In June 1992, the BMW Group announced that it would build a new factory in the US state of South Carolina. This would the carmaker’s first full manufacturing facility outside Germany (production in countries like Malaysia were assembly operations) with an initial investment of US$600 million. It would be the fastest factory start-up in automotive history — just 23 months after site ground-breaking, the first car (a BMW 318i sedan) rolled out.
30 years later, the factory – officially known as BMW Manufacturing – has produced its 6 millionth vehicle, a Java Green Metallic BMW X6 M. This comes just 2 years after the last milestone of 5 million units which was passed in June 2020. It is a major hub today, with 63% of its output exported to 120 countries worldwide.
At the time of its inauguration, BMW probably didn’t think about SUVs which were still pretty much utility vehicles. Besides the 318i, the early models produced at Spartanburg were the Z3 and M Coupe (and later, the Z4). These were models that had special appeal to Americans, so building them in the country made sense.
It was only in the second half of the 1990s that BMW started looking at SUVs – or SAVs, as it prefers them to be seen as ‘Sport Activity Vehicles’. The biggest SUV market was in the USA so it again made a lot of sense to build their SAVs there and further investment prepared it to become the global hub for the X5, its first SAV, which was launched in 1999.
The factory, which has some 11,000 workers, has the highest production volume of all BMW plants worldwide, producing over 1,500 vehicles every working day. They are now all SAVs – X3, X3 M, X5, X5 M and X7 – as well as Sport Activity Coupes (X4, X4 M, X6 and X6 M). By year’s end, the new XM will also start production at the Spartanburg factory.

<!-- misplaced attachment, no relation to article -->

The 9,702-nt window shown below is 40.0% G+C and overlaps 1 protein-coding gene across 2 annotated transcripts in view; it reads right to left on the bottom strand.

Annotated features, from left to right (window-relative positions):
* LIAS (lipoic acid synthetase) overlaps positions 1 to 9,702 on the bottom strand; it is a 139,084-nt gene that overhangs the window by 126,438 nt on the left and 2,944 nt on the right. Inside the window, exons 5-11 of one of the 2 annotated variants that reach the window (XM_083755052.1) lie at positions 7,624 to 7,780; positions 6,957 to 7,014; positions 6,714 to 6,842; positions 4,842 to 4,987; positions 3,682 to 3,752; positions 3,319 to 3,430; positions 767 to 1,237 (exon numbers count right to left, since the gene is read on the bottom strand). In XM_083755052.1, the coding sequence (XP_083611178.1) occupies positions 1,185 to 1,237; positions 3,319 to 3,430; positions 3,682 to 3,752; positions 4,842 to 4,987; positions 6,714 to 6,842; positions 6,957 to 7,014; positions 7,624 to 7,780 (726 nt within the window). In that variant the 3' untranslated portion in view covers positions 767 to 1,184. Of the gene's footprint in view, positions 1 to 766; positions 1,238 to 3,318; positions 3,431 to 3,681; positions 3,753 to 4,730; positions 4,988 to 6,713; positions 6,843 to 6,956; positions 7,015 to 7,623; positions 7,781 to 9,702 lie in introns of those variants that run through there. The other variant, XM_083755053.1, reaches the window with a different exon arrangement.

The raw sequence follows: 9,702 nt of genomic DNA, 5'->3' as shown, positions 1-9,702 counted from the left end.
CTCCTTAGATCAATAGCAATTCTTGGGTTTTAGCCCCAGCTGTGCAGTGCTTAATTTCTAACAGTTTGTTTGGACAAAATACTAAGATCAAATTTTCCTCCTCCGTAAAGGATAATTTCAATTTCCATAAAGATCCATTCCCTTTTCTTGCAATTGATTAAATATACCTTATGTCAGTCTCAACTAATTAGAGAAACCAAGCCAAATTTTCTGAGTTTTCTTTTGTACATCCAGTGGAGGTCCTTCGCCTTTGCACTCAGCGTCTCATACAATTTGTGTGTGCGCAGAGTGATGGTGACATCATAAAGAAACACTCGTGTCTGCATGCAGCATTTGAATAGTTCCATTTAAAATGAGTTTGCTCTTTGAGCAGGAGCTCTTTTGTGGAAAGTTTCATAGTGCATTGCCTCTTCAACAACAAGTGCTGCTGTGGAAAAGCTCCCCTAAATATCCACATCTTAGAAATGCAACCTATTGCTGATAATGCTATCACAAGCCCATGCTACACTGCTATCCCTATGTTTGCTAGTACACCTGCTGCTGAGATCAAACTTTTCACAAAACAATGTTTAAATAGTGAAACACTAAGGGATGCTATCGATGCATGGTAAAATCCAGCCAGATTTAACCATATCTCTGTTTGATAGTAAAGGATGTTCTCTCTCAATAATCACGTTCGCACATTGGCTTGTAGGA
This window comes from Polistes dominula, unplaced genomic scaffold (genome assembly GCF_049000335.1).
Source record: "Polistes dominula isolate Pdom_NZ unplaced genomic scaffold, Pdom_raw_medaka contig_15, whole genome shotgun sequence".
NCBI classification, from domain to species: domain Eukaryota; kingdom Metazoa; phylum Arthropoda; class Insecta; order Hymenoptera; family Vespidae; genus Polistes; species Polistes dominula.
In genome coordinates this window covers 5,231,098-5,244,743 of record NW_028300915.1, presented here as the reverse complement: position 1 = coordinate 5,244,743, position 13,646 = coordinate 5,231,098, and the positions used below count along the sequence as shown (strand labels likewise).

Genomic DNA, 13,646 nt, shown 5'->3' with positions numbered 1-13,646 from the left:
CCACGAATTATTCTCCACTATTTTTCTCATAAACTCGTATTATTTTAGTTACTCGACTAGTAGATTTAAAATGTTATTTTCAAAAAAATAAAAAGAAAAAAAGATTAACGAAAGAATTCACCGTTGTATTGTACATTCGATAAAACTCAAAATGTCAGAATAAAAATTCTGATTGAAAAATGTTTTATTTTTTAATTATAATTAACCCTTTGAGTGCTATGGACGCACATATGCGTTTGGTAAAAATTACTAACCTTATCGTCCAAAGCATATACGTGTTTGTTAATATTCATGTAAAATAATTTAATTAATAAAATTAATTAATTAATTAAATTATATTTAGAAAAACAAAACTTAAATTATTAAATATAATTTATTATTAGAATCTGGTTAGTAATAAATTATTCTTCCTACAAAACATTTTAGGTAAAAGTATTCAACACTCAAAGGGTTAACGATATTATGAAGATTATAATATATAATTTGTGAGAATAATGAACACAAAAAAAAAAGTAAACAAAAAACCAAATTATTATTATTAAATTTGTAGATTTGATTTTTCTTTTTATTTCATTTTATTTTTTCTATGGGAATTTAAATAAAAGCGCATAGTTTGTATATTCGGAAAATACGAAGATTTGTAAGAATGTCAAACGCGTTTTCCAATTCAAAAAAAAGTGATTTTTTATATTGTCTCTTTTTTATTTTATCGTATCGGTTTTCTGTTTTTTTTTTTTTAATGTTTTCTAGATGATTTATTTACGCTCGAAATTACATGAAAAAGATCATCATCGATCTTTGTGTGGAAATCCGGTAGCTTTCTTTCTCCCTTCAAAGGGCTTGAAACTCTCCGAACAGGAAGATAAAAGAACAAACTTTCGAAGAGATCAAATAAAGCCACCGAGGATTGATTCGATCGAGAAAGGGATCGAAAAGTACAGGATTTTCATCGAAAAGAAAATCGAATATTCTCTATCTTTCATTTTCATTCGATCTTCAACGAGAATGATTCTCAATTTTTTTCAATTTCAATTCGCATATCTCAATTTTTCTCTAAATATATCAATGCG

The factory is an integral part of BMW Group’s strategic electro-mobility production and has been producing high-voltage batteries since 2015. The first model to use those batteries was the X5 xDrive40e. Battery production has been increased over the years as demand has kept growing and more BMW models have become electrified.
Since 1992, the BMW Group has invested nearly US$12 billion in its US factory which is the largest BMW Group plant in the world. Its annual capacity is now up to 450,000 vehicles.
“The decision that takes us to America is a major step for BMW,” said former Chairman Eberhard von Kuenheim during the ground-breaking ceremony 30 years ago. “We know it is the right decision in view of the future demands. The right people for the task are already right here where we need them. Together, ladies and gentlemen, we shall make automobiles from South Carolina famous throughout the world.”
Indeed, his promise would be delivered: in 2021, the Spartanburg factory exported 257,876 vehicles with a total export value of more than US$10.1 billion. It was America’s largest automotive exporter (by value), and for the eighth consecutive year, according to data released by the US Department of Commerce.
The top 5 export countries were China (24.1%), Germany (12.3%), South Korea (9.4%), Canada (5.6%), and Great Britain (5.4%).
“When we broke ground 30 years ago, little did we know that BMW’s legacy in South Carolina would be so profound,” said Dr. Robert Engelhorn, president and CEO of BMW Manufacturing. “We continue to add to that legacy with our six millionth BMW. We also look to our bright future as we start production of our newest BMW model, the BMW XM, at the end of the year.”